In his campaign to convince British citizens to get out and spend, John Maynard Keynes gave the word "thrift" a bad name. In reality, thrift isn't the same as excessive saving, hoarding money in mattresses or simply refusing to participate in the economy. Thrift, as Benjamin Franklin understood it, was a virtue [source: Blankenhorn]. It's equated with hard work, frugal living and prudent investment. Thrift, when practiced correctly, is the best way to gain wealth.
Franklin's definition of thrift has helped inspire books like Thomas J. Stanley and William D. Danko's "The Millionaire Next Door," which explains that many of America's millionaires bring in modest salaries and live in blue-collar neighborhoods. The trick is that they manage their money wisely and live well below their means. When faced with the "spend or save" conundrum, they almost always save.
The ironic part, therefore, of the Paradox of Thrift is that thrifty people -- those who put away at least 10 percent of their salary a year -- are the very people who are in the best position to spend during a recession [source: Parker].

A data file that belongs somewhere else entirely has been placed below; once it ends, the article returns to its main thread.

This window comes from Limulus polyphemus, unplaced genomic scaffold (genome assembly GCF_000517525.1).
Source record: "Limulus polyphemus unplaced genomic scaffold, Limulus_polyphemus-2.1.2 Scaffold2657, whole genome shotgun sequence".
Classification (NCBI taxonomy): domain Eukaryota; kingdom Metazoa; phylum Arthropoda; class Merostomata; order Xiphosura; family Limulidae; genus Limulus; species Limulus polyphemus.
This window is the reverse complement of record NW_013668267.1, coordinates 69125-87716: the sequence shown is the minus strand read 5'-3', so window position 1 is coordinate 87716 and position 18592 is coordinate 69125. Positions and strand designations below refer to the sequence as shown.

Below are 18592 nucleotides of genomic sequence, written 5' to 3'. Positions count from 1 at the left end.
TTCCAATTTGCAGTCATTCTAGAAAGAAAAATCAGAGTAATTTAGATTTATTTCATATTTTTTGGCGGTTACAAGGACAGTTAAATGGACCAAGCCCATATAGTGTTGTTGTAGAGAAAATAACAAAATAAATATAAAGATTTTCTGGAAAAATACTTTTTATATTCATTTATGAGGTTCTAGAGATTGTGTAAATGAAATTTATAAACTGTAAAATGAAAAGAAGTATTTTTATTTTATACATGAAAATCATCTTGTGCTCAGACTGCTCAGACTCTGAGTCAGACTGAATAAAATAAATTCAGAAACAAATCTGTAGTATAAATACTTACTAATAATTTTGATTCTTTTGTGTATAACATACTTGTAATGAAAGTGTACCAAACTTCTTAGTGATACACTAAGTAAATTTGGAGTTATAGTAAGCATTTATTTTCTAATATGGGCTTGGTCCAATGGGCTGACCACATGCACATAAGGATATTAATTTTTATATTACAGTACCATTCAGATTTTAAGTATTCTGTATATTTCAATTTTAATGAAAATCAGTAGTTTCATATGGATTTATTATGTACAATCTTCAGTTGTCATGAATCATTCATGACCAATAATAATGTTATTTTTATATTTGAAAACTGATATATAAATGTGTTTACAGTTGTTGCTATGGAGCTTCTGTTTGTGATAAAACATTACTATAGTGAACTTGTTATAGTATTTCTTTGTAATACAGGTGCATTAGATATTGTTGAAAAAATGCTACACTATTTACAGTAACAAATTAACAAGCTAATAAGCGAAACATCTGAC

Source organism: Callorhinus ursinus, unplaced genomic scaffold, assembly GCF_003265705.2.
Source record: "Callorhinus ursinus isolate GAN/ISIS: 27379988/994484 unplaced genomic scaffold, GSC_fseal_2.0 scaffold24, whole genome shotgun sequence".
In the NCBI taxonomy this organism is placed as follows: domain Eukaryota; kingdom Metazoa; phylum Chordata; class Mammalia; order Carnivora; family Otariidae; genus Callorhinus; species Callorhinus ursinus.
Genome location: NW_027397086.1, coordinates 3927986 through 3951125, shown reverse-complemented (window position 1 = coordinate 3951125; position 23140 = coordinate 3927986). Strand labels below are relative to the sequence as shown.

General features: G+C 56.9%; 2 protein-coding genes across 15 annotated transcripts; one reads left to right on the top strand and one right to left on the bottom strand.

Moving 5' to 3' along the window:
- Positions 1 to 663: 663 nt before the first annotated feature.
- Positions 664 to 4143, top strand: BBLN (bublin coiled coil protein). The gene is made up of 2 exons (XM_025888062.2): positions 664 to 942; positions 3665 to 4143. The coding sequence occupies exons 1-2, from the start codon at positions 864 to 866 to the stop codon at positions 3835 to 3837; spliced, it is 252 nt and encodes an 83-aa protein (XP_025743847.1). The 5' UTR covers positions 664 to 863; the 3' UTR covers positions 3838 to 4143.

Thrifty people play a second important role during a recession. Every time they put money in the bank -- whether through a savings account, a certificate of deposit (CD) or a mortgage payment -- they inject crucial liquidity back into the credit system [source: Hamm]. This has been one of the main goals of the bank bailouts that have cost U.S. taxpayers hundreds of billions of dollars over the past year. Banks aren't lending money to businesses, because they don't have any to lend. By continuing to put money in the bank, thrifty people are making banks more liquid and helping to ease their credit freeze.
If Keynes wanted to craft a more precise message, he might have called it the "Paradox of Hoarding." Hoarding, after all, is the only truly damaging activity to the greater economy. As long as money is kept in circulation, whether through modest spending or deposits into bank accounts, then even the thriftiest among us are helping to spur the economy.
The greatest irony of all of this is that the banks have proven to be the biggest hoarders of all [source: McArdle]. They scoop up billions in bailout money -- and sit on it. They are doing the macroeconomic equivalent of burying their savings in the backyard. If Keynes hadn't been cremated, he'd be rolling in his grave.